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Can You Really Become Addicted to Sleep?

Can You Really Become Addicted to Sleep?

  • April 4, 2022
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“Is it possible to get used to sleep? I’m asking for myself,” one person recently tweeted. It’s a feeling that many people can relate to.

When it becomes almost impossible to open your eyes in the morning, or you find yourself struggling to make ends meet, you may begin to think: Is sleep addiction a real thing?

Get acquainted (gain, obtain) with present-day techniques that came from Excessive Sleep and find out if you can really get a good night’s sleep.

Is Sleep Addiction a Real Condition?

According to the American Academy of Sleep Medicine and the Sleep Research Society, the average adult needs at least 7 hours of sleep each night. This means real sleep, not just bedtime.

When you do not feel permanently relaxed after 7 hours of sleep and keep blinking during the day, you may begin to feel that you are addicted to sleep.

However, excessive drowsiness can be a sign of another problem. For example, mental health conditions such as depression and anxiety or certain medications can have a similar effect.

Addiction is a mental illness that involves the desire for a substance or behavior that can lead to a “reward” or obsessive pursuit of payment.

But does it apply to sleep?

According to Gregory Potter, one of the UK’s leading experts in nutrition, sleep, circadian rhythm, and metabolism, is probably missing.

“Sleep addiction is not a medically recognized condition,” he says.

According to the American Society of Addiction Medicine, addicts use drugs or engage in behaviors that become addictive and often continue with harmful consequences.

Sleep is a biological function and is not fundamentally harmful.

“To live up to that definition, sleep has to have detrimental consequences, and that’s rare,” says Potter. “The only exceptions are instances where someone is doing something dangerous while sleeping.”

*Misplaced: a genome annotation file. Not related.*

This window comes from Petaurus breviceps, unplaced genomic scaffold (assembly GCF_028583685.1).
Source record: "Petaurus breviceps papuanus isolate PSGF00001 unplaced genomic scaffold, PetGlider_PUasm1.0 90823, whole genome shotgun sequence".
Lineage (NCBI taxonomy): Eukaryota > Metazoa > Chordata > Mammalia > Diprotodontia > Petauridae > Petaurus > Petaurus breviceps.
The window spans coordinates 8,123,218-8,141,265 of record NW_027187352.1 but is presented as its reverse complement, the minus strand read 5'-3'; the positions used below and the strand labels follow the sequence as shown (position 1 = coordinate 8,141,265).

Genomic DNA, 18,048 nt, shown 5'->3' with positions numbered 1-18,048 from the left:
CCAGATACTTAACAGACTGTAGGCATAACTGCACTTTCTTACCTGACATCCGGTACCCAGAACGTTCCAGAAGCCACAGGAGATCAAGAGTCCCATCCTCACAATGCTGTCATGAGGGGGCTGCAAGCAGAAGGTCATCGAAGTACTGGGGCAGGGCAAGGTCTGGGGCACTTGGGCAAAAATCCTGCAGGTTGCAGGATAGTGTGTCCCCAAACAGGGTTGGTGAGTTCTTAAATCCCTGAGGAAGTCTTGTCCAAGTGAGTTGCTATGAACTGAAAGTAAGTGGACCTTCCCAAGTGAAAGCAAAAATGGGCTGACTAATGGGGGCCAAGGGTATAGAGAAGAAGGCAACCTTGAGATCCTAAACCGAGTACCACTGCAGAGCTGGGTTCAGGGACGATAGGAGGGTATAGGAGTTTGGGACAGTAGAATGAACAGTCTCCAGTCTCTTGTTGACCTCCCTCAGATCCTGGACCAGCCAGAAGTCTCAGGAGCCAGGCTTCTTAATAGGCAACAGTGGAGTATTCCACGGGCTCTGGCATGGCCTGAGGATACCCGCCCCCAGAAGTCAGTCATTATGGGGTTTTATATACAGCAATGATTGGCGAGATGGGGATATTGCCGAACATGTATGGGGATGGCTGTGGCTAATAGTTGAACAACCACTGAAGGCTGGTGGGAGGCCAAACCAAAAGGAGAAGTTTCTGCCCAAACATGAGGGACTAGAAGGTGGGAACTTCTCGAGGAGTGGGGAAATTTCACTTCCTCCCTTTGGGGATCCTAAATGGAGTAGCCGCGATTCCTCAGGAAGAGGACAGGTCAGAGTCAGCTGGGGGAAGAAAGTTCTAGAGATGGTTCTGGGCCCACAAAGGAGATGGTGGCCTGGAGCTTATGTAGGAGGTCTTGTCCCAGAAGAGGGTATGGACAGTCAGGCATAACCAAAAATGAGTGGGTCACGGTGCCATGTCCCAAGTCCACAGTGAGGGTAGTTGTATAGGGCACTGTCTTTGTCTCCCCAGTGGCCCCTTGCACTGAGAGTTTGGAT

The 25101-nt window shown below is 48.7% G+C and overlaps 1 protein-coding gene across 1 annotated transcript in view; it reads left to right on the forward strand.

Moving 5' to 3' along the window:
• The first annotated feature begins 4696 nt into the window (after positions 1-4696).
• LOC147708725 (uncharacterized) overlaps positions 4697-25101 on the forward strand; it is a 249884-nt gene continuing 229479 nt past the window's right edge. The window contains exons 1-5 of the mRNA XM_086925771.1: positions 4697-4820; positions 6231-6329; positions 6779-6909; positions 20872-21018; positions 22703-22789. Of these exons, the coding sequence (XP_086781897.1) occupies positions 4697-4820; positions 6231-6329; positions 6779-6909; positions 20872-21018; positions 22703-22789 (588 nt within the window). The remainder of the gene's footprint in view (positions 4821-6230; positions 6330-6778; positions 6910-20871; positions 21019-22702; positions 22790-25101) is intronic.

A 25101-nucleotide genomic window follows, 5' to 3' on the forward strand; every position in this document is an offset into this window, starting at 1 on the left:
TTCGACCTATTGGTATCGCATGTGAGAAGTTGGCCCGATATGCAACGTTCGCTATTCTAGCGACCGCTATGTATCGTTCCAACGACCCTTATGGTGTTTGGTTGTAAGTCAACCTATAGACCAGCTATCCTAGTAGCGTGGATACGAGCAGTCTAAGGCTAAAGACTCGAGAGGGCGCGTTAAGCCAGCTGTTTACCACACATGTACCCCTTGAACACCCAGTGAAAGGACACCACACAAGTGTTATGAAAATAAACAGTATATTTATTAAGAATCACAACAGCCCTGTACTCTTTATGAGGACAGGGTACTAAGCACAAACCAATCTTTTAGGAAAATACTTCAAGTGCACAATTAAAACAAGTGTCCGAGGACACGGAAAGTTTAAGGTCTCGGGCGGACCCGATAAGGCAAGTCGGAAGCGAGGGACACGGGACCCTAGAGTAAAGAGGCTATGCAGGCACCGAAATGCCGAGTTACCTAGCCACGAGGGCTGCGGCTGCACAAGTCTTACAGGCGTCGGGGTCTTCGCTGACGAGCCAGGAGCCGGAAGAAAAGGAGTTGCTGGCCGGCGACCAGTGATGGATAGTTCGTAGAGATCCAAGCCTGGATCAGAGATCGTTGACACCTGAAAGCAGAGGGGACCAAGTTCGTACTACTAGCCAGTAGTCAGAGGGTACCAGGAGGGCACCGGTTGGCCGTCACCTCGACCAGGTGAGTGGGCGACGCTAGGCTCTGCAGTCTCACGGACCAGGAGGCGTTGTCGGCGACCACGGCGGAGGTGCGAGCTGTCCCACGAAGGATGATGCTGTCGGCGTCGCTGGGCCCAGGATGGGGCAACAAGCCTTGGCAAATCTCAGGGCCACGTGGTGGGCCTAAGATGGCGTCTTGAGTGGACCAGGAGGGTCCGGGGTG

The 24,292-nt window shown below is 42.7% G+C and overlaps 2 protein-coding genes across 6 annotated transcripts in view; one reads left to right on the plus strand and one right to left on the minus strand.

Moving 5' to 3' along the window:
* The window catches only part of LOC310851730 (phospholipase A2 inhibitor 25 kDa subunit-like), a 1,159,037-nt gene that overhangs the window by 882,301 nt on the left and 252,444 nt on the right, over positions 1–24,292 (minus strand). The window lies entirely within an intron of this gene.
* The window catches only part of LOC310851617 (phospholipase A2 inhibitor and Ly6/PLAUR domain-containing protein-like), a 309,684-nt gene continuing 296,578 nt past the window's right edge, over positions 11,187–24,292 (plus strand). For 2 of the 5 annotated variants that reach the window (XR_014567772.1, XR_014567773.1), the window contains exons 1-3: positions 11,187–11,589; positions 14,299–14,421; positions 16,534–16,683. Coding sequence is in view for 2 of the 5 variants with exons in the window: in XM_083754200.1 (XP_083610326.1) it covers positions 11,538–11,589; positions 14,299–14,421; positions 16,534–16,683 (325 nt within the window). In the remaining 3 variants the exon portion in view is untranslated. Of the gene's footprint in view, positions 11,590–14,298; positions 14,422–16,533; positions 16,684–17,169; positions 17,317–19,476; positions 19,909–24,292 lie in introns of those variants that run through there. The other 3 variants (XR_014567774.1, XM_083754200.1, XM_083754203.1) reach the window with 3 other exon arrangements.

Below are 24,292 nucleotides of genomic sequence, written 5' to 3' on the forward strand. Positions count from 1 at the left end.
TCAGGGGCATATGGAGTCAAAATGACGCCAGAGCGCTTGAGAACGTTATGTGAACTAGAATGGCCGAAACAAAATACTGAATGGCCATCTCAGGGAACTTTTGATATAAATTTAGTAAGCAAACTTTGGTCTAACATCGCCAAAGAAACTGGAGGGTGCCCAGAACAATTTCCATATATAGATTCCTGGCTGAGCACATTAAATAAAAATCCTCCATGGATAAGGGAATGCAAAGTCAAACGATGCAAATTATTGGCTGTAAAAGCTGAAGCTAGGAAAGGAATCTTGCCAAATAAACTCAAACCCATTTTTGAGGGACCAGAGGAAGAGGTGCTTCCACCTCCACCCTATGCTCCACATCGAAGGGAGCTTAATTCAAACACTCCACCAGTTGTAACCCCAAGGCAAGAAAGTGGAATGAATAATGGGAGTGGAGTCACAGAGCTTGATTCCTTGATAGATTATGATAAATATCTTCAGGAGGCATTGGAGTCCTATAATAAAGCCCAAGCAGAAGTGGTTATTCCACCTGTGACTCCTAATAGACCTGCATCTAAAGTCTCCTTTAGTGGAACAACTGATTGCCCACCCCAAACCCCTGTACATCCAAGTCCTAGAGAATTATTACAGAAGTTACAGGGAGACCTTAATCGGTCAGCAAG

Plum’s psychotherapist Mariana Bodio agrees.

“Like breathing, sleep is essential for biological survival,” she says. “Can anyone get used to breathing? Never say no, but it’s very unlikely, and the same is true for sleeping.”

Is this the second condition?

Currently, no academic paper recognizes sleep as an addiction, Bodio notes. However, she added that excessive sleep can be caused by other conditions.

These include:

  • narcolepsy
  • Clean Lyon Syndrome
  • idiopathic hypersomnia
  • Lack of sleep
  • dysania, or failure to get out of bed

It is possible to have one of these conditions and be confused with sleep addiction.

The term “clinomania” is also making its way around the Internet. Like dysania, it refers to the compulsion to stay in bed, but is not recognized as a diagnostic condition.

How to tell if you have a sleep disorder.

Although sleep addiction is not recognized as a medical condition, there are symptoms that can indicate sleep disorders such as hypersomnia.

Symptoms of hypersomnia include:

  • Fatigue
  • Difficulty waking up after a long sleep
  • Irritability
  • Need sleep
  • Memory difficulty
  • Brain fog

“Although hypersomnia is not an addiction, people who have been diagnosed with it may experience widespread side effects,” says Bodio.

These include:

  • Low power
  • Fatigue
  • Headache
  • Migraine
  • Frequent loss of appetite
  • Anxiety
  • Deception
  • Suicidal ideation